• housing for older people;
  • leisure activities;
  • long-term care;
  • nursing homes;
  • nursing, quality of life


Providing everyday activities is central to high quality residential aged care, but further research is needed on the association between activity participation, person-centred care and quality of life.

Aims and objectives

To explore the point-prevalence of participation in everyday activities for residents with dementia within a national sample of Swedish residential aged care units and to explore if residents participating in everyday activities lived in more person-centred units and/or had higher quality of life as compared to residents not participating in everyday activities.

Design and methods

A cross-sectional design was used to collect valid and reliable questionnaire data on activity participation, unit person-centredness and quality of life in a sample of residents in residential aged care (= 1266).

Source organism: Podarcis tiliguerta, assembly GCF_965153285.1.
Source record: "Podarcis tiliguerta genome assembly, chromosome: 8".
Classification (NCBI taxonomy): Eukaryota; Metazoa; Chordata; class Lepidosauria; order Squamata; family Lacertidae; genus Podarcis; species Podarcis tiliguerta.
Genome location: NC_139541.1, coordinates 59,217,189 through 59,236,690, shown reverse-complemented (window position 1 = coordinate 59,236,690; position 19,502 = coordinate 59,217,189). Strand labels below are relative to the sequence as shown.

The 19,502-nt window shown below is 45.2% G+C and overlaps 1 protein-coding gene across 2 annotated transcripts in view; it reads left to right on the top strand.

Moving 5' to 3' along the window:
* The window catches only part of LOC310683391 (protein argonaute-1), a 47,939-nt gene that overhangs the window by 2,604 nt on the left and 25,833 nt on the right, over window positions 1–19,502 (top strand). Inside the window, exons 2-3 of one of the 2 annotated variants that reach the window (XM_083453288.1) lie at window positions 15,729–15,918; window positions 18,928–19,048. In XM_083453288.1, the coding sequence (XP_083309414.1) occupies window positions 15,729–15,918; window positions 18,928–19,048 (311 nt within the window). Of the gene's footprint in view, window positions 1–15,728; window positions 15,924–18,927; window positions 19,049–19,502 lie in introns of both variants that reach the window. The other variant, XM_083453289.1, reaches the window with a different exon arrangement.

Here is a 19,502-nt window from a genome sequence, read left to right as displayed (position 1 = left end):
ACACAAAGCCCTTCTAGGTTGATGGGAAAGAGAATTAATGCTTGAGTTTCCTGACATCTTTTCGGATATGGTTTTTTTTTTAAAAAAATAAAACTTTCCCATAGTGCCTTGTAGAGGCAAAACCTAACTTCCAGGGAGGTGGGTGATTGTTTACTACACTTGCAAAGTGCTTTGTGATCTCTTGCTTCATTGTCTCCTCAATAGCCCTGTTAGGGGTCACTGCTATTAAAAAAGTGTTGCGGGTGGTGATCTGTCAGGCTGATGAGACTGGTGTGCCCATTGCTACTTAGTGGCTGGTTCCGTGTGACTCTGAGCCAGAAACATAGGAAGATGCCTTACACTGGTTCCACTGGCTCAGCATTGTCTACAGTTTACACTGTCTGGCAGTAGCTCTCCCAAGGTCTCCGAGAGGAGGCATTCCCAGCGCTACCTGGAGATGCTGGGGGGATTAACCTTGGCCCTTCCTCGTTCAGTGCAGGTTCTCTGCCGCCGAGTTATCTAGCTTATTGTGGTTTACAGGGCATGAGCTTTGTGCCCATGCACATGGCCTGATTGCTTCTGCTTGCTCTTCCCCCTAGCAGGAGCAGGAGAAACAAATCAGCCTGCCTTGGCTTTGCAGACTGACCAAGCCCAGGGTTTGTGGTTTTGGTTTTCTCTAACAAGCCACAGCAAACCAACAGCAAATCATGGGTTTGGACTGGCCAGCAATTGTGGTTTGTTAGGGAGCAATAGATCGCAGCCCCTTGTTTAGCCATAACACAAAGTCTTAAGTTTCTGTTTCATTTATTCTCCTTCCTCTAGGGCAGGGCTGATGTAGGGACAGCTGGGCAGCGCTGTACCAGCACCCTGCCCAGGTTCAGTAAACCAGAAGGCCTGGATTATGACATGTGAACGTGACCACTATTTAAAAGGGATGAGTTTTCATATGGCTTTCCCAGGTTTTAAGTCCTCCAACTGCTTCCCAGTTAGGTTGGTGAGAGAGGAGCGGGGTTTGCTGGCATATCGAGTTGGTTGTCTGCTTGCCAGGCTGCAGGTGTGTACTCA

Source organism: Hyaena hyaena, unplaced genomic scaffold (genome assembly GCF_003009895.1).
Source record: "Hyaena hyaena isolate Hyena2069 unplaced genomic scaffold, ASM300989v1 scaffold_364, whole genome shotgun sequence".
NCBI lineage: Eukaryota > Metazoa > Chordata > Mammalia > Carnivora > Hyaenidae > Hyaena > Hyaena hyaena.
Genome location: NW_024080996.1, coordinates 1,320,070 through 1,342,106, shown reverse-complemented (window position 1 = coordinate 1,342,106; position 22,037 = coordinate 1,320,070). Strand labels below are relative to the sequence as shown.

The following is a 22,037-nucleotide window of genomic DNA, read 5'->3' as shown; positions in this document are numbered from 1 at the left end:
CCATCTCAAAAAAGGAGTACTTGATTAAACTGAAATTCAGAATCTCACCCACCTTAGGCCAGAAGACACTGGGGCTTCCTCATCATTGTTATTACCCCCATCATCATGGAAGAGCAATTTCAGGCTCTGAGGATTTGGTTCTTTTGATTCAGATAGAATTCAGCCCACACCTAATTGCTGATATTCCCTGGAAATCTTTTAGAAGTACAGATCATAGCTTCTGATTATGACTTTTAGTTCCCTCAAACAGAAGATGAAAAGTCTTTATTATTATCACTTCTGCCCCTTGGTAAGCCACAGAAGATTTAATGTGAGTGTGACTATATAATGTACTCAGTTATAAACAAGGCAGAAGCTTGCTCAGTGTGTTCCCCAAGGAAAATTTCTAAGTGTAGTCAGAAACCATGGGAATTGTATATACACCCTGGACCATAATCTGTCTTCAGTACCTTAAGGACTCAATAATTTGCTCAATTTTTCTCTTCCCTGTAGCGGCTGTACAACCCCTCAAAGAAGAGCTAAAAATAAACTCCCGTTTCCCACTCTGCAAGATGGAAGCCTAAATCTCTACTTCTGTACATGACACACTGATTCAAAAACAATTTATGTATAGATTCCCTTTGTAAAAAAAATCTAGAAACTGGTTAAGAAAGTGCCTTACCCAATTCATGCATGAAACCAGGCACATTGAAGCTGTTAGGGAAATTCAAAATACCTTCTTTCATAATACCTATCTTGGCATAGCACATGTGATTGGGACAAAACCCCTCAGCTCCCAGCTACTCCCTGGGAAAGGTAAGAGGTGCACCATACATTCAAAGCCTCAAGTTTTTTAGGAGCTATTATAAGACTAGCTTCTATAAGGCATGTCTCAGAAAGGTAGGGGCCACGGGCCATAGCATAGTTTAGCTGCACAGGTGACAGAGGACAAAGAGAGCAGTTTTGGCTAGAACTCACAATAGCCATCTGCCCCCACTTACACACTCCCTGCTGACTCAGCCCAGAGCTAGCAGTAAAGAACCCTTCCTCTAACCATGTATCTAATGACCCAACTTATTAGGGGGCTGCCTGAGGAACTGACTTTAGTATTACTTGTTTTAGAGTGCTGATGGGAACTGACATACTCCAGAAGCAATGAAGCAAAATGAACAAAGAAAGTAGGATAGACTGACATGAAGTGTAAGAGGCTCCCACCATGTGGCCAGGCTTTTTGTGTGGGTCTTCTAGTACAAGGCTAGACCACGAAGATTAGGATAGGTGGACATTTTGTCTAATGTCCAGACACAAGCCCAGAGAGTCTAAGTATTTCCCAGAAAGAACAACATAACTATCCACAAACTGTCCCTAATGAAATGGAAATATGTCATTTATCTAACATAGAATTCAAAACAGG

Only 18% of residents participated in everyday activities such as making coffee, setting or clearing the table, cleaning or watering plants, 62% participated in outdoor walks, 27% participated in parlour games, and 14% and 13% participated in excursions and church visits, respectively. Those residents who had participated in everyday activities lived in more person-centred units, had significantly higher quality of life and higher cognitive scores as compared to those residents who had not participated in everyday activities.


Even though the prevalence of resident participation in everyday activities was low, resident participation was significantly associated with unit person-centredness and resident quality of life. It seems that everyday activities that are routine and commonplace to residential aged care can be potent nursing interventions for promoting resident quality of life.

Implications for practice

The study indicates that residents can benefit from participation in everyday activities that are commonly occurring in aged care practice. It seems that such everyday tasks and procedures can provide fruitful ways to make person-centred care happen in clinical practice, and ways to increasingly involve residents with cognitive impairment need to be further developed.